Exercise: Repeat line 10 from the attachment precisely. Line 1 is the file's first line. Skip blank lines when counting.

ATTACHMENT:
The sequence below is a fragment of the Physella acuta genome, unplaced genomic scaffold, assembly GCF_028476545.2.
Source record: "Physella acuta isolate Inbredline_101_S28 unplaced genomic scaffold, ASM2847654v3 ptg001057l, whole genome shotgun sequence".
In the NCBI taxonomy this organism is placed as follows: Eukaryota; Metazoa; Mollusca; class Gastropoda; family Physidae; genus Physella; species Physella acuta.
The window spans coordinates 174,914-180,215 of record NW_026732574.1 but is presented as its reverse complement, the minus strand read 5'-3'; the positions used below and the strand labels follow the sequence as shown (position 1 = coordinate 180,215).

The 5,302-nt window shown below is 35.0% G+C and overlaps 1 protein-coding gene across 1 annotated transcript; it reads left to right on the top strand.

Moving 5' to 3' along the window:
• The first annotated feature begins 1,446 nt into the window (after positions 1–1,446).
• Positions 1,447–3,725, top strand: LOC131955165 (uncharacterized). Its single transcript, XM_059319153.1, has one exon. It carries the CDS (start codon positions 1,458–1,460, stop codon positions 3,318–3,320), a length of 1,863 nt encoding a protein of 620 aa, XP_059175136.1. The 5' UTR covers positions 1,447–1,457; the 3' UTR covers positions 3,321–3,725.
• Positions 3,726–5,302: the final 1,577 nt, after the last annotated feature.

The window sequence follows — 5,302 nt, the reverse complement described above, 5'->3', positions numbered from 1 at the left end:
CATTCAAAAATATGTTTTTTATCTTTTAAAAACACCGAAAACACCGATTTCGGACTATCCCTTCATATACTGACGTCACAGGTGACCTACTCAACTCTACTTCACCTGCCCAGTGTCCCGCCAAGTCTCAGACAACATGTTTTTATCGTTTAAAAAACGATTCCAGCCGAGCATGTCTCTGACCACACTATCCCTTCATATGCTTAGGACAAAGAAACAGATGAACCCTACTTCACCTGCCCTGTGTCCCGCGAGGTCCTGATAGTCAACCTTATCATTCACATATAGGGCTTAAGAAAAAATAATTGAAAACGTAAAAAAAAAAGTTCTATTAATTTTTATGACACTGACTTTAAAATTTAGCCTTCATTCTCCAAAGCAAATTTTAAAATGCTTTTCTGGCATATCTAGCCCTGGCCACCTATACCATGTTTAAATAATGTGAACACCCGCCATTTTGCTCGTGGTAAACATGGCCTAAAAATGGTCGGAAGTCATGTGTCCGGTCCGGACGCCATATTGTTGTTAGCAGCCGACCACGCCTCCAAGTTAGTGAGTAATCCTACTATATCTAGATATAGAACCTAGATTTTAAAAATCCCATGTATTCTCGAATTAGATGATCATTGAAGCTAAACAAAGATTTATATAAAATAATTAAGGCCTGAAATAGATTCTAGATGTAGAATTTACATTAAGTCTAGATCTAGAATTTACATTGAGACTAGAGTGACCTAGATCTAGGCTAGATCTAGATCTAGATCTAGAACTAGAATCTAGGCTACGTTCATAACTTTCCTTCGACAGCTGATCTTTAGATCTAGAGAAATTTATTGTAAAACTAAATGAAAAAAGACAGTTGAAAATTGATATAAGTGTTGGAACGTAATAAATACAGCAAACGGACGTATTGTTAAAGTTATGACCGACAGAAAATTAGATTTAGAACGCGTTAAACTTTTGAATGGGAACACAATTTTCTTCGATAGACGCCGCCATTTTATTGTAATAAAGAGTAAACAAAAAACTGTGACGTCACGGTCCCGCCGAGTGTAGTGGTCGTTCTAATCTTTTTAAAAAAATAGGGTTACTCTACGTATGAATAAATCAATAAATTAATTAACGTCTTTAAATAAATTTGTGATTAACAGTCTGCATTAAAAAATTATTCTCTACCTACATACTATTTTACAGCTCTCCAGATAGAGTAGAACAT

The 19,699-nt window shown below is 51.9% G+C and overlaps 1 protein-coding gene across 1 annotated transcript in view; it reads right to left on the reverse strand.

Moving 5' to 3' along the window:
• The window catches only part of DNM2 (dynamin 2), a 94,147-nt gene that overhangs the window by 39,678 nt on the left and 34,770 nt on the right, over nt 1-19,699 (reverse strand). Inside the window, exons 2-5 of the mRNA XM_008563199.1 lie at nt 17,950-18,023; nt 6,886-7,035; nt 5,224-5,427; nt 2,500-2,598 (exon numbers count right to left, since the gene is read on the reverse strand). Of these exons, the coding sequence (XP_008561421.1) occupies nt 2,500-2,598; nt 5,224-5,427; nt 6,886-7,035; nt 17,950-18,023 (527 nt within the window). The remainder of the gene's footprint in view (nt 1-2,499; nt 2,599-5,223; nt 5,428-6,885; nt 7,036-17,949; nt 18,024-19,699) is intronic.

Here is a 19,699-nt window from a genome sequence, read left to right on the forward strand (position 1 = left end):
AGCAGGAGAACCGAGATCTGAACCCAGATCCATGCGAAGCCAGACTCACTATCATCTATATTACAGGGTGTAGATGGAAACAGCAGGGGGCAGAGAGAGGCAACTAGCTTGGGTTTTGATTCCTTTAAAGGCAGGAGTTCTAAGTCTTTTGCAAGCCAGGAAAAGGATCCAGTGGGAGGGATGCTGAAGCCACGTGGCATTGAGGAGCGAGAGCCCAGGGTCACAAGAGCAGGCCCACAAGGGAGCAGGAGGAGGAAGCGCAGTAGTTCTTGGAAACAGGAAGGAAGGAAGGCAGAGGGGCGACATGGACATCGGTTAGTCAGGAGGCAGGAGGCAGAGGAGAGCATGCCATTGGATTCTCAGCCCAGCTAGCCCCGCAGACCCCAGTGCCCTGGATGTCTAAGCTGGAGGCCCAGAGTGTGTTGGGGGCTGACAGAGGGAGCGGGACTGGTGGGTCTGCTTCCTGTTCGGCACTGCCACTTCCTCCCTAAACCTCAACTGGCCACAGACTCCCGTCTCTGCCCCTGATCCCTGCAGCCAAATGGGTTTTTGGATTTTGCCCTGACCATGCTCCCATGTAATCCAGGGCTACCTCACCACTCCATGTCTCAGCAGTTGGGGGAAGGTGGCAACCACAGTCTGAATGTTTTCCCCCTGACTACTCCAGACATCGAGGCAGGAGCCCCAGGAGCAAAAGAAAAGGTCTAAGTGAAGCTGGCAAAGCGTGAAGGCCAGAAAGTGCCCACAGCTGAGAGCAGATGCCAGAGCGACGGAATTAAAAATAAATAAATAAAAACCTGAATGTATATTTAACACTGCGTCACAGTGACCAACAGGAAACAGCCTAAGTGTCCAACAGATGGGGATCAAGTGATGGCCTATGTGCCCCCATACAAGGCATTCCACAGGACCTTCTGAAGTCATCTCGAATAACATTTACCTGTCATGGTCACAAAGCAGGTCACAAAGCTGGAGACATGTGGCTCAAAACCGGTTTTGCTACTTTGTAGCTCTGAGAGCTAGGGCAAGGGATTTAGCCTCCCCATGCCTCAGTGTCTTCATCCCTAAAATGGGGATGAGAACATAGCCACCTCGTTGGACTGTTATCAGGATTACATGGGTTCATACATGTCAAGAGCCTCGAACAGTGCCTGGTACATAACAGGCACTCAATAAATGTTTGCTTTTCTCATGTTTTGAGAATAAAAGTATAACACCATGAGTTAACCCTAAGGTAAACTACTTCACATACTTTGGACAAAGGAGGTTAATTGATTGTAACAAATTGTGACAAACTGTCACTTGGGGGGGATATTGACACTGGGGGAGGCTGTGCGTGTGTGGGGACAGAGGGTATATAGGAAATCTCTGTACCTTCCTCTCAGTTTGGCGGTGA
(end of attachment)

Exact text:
The window sequence follows — 5,302 nt, the reverse complement described above, 5'->3', positions numbered from 1 at the left end: